In the weeks leading up to last year’s Hot Docs festival, Turner Ross and his brother, Bill, were wrestling with a tough decision.
The makers of 45365 had finished the final edit of their new project, Tchoupitoulas, in February. With the festival coming up in April, they had just a few weeks to ensure that one of the most compelling aspects of the film—the music—was cleared and ready to go in time for the scheduled Toronto screening.
“You have to wait until you have a final edit to see what’s going to be in there,” Turner Ross explains on the phone from his home in Santa Fe, N.M. “You can’t clear when you don’t know what you’re using yet. But we knew that as soon as the final edit was ready, we had to raise a bunch of money.”
How much? At a minimum, they estimated it would cost $38,000 to clear the rights of the songs they absolutely had to use. It would cost even more if they used every piece of music they wanted. Tchoupitoulas is a verité-style film that follows three young boys one summer night as they explore the bluesy, nocturnal streets of New Orleans. When traditional Dixieland jazz tunes aren’t guiding you through a scene of the film, soulful, southern melodies seep through the cracks of the pavement of Tchoupitoulas Street. Frankly, Ross brothers aside, could anyone make a film about New Orleans without including music?
But there was still $40,000 between the Ross brothers and an audience. They apprehensively set up a campaign on Kickstarter, the fundraiser website, and to their surprise, more than 700 supporters came through, raising about $56,000 to clear the rights. The first audiences to see the film, first at South by Southwest, then at Hot Docs, raved.
Ross reflects back on what he and brother Bill learned in the process. He says the Kickstarter campaign earned publicity for the film and broadened their industry network, but then he jokes, “[We learned] that we shouldn’t make movies with any music.”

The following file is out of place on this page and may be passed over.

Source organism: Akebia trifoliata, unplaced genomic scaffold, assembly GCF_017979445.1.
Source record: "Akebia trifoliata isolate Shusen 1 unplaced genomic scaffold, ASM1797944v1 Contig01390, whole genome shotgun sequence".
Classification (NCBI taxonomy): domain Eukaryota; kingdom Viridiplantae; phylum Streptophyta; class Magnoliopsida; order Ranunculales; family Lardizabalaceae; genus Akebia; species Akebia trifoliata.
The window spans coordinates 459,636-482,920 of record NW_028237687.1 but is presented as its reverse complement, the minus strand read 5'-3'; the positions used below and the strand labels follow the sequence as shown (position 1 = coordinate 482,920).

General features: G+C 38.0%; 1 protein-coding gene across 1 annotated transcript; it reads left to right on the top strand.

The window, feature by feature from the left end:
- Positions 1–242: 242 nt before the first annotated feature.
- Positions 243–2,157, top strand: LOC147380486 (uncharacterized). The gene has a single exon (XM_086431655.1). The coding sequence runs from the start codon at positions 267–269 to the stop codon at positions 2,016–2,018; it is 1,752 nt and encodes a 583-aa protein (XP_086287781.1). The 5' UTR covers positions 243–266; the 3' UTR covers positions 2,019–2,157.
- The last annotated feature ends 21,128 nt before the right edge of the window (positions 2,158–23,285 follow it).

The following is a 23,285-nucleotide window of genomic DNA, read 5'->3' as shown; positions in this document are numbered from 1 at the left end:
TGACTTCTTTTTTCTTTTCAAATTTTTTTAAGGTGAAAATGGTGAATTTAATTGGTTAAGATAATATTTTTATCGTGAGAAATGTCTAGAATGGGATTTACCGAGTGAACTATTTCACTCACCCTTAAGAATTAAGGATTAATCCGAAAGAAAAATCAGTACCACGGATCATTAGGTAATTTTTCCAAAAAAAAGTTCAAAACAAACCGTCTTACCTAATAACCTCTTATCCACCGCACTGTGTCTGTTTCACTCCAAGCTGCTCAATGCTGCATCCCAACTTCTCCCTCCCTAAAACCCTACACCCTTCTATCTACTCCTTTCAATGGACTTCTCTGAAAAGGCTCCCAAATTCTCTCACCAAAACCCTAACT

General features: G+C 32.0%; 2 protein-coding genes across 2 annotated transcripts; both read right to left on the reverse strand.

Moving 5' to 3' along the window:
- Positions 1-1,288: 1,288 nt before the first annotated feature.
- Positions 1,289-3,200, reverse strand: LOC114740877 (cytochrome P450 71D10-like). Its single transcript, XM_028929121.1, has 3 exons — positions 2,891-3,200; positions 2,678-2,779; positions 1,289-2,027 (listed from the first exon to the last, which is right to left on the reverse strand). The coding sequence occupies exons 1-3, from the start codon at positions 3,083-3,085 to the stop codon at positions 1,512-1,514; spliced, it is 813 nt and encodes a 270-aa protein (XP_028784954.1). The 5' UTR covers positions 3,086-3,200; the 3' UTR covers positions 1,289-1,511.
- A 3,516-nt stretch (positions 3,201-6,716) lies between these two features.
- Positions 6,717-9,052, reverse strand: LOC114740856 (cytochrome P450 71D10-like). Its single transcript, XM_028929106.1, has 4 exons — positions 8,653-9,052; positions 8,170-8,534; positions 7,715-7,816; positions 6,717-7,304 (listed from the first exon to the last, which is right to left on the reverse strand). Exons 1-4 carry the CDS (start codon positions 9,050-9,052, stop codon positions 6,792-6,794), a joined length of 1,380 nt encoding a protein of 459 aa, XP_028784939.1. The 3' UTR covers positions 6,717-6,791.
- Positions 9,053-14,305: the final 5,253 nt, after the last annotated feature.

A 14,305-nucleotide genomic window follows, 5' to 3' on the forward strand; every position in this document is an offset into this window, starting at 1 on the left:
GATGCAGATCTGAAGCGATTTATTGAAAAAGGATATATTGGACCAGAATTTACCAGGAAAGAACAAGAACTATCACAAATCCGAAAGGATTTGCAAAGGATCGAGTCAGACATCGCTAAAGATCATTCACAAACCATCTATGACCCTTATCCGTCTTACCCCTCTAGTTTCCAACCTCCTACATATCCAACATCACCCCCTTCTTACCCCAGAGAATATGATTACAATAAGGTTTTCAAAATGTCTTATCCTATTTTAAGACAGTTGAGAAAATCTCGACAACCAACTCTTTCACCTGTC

Whether it comes to commissioning a composer to create a score for a film or paying high fees for the permission to use songs, for a lot of documentary filmmakers, music is an afterthought. More commonly, they raid the online racks of Royalty Free Music or other cleared music databases to secure cheap music fast.
“Part of that is really just the experience of the filmmaker, and the budget,” says David Tucker, a Gemini–award–winning documentary filmmaker and media teacher at Ryerson University. “Those are the two big factors in how music is handled. It’s expensive to use music, so filmmakers who are working on a shoestring will get cleared music that kind of fits. But it becomes a wallpaper if it hasn’t been carefully thought through.”
Jay Cheel, a St. Catharines, Ont., filmmaker and critic on The Documentary Blog, says that although cost is a challenge, many filmmakers simply want to get a story out into the world and aren’t necessarily thinking of the project beyond that.
“I think for a lot of filmmakers, their concern is to present their information, and it’s not really thought of as a piece of cinema,” says Cheel. “It’s the information that’s supposed to be hitting you, not the great use of music or the cinematography. So they’re falling back on buying, you know, RoyaltyFreeMusic.com or those libraries of music you can search by just typing in whatever type of scene it is.”